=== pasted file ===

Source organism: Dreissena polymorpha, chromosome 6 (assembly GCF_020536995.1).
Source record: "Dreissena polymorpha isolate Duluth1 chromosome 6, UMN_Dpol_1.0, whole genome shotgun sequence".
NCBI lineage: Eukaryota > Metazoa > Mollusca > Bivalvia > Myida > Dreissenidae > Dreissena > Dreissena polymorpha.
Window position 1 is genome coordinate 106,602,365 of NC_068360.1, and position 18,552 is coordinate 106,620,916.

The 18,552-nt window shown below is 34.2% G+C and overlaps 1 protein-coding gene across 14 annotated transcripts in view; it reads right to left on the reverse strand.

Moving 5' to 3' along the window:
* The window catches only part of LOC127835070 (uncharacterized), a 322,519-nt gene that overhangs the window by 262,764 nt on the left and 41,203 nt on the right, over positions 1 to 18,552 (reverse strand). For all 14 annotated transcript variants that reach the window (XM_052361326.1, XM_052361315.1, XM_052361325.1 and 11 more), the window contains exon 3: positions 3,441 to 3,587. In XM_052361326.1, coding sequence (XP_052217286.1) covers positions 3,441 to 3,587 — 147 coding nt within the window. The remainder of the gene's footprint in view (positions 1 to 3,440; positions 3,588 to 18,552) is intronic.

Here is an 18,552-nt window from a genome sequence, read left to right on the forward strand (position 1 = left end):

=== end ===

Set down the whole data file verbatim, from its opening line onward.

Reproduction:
Source organism: Dreissena polymorpha, chromosome 6 (assembly GCF_020536995.1).
Source record: "Dreissena polymorpha isolate Duluth1 chromosome 6, UMN_Dpol_1.0, whole genome shotgun sequence".
NCBI lineage: Eukaryota > Metazoa > Mollusca > Bivalvia > Myida > Dreissenidae > Dreissena > Dreissena polymorpha.
Window position 1 is genome coordinate 106,602,365 of NC_068360.1, and position 18,552 is coordinate 106,620,916.

The 18,552-nt window shown below is 34.2% G+C and overlaps 1 protein-coding gene across 14 annotated transcripts in view; it reads right to left on the reverse strand.

Moving 5' to 3' along the window:
* The window catches only part of LOC127835070 (uncharacterized), a 322,519-nt gene that overhangs the window by 262,764 nt on the left and 41,203 nt on the right, over positions 1 to 18,552 (reverse strand). For all 14 annotated transcript variants that reach the window (XM_052361326.1, XM_052361315.1, XM_052361325.1 and 11 more), the window contains exon 3: positions 3,441 to 3,587. In XM_052361326.1, coding sequence (XP_052217286.1) covers positions 3,441 to 3,587 — 147 coding nt within the window. The remainder of the gene's footprint in view (positions 1 to 3,440; positions 3,588 to 18,552) is intronic.

Here is an 18,552-nt window from a genome sequence, read left to right on the forward strand (position 1 = left end):